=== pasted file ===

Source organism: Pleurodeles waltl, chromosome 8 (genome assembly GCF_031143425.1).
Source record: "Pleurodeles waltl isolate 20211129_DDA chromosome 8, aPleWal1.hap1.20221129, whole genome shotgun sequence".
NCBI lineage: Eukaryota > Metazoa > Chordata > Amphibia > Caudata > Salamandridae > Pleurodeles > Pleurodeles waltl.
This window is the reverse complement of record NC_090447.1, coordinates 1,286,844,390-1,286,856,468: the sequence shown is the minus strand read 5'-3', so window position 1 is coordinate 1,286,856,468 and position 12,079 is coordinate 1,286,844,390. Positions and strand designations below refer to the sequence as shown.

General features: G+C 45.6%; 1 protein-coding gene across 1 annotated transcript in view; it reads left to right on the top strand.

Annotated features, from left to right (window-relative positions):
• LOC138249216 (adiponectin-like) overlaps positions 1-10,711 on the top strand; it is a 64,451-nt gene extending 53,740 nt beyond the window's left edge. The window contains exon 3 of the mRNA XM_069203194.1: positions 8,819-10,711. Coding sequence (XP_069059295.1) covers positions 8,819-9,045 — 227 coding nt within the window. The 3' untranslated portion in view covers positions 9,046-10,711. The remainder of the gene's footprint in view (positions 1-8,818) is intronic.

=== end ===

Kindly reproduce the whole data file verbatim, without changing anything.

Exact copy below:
Source organism: Pleurodeles waltl, chromosome 8 (genome assembly GCF_031143425.1).
Source record: "Pleurodeles waltl isolate 20211129_DDA chromosome 8, aPleWal1.hap1.20221129, whole genome shotgun sequence".
NCBI lineage: Eukaryota > Metazoa > Chordata > Amphibia > Caudata > Salamandridae > Pleurodeles > Pleurodeles waltl.
This window is the reverse complement of record NC_090447.1, coordinates 1,286,844,390-1,286,856,468: the sequence shown is the minus strand read 5'-3', so window position 1 is coordinate 1,286,856,468 and position 12,079 is coordinate 1,286,844,390. Positions and strand designations below refer to the sequence as shown.

General features: G+C 45.6%; 1 protein-coding gene across 1 annotated transcript in view; it reads left to right on the top strand.

Annotated features, from left to right (window-relative positions):
• LOC138249216 (adiponectin-like) overlaps positions 1-10,711 on the top strand; it is a 64,451-nt gene extending 53,740 nt beyond the window's left edge. The window contains exon 3 of the mRNA XM_069203194.1: positions 8,819-10,711. Coding sequence (XP_069059295.1) covers positions 8,819-9,045 — 227 coding nt within the window. The 3' untranslated portion in view covers positions 9,046-10,711. The remainder of the gene's footprint in view (positions 1-8,818) is intronic.